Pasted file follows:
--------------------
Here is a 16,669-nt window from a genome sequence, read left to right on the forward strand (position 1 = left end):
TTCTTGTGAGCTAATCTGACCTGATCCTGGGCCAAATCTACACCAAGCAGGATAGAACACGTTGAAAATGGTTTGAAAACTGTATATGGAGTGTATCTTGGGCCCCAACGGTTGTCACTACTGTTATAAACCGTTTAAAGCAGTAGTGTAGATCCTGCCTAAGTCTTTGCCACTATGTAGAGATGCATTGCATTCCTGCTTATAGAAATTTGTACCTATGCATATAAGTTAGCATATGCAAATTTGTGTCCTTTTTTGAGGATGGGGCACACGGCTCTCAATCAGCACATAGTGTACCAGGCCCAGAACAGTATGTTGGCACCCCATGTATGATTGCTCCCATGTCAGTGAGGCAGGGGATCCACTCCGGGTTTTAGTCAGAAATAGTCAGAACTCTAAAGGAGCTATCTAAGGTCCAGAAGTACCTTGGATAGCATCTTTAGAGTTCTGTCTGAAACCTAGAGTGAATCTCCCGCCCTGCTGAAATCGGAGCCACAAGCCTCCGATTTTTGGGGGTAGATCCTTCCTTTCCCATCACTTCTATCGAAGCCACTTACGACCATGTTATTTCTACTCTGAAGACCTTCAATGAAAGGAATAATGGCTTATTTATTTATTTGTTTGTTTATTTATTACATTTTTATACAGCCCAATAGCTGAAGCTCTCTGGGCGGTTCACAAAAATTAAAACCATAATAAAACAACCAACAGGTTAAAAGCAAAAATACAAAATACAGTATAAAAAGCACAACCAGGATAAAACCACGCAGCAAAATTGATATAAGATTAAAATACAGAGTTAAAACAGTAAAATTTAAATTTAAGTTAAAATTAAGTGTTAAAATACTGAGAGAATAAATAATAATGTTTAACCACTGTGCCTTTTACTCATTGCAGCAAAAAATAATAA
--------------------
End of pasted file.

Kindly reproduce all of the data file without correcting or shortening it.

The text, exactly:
Here is a 16,669-nt window from a genome sequence, read left to right on the forward strand (position 1 = left end):
TTCTTGTGAGCTAATCTGACCTGATCCTGGGCCAAATCTACACCAAGCAGGATAGAACACGTTGAAAATGGTTTGAAAACTGTATATGGAGTGTATCTTGGGCCCCAACGGTTGTCACTACTGTTATAAACCGTTTAAAGCAGTAGTGTAGATCCTGCCTAAGTCTTTGCCACTATGTAGAGATGCATTGCATTCCTGCTTATAGAAATTTGTACCTATGCATATAAGTTAGCATATGCAAATTTGTGTCCTTTTTTGAGGATGGGGCACACGGCTCTCAATCAGCACATAGTGTACCAGGCCCAGAACAGTATGTTGGCACCCCATGTATGATTGCTCCCATGTCAGTGAGGCAGGGGATCCACTCCGGGTTTTAGTCAGAAATAGTCAGAACTCTAAAGGAGCTATCTAAGGTCCAGAAGTACCTTGGATAGCATCTTTAGAGTTCTGTCTGAAACCTAGAGTGAATCTCCCGCCCTGCTGAAATCGGAGCCACAAGCCTCCGATTTTTGGGGGTAGATCCTTCCTTTCCCATCACTTCTATCGAAGCCACTTACGACCATGTTATTTCTACTCTGAAGACCTTCAATGAAAGGAATAATGGCTTATTTATTTATTTGTTTGTTTATTTATTACATTTTTATACAGCCCAATAGCTGAAGCTCTCTGGGCGGTTCACAAAAATTAAAACCATAATAAAACAACCAACAGGTTAAAAGCAAAAATACAAAATACAGTATAAAAAGCACAACCAGGATAAAACCACGCAGCAAAATTGATATAAGATTAAAATACAGAGTTAAAACAGTAAAATTTAAATTTAAGTTAAAATTAAGTGTTAAAATACTGAGAGAATAAATAATAATGTTTAACCACTGTGCCTTTTACTCATTGCAGCAAAAAATAATAA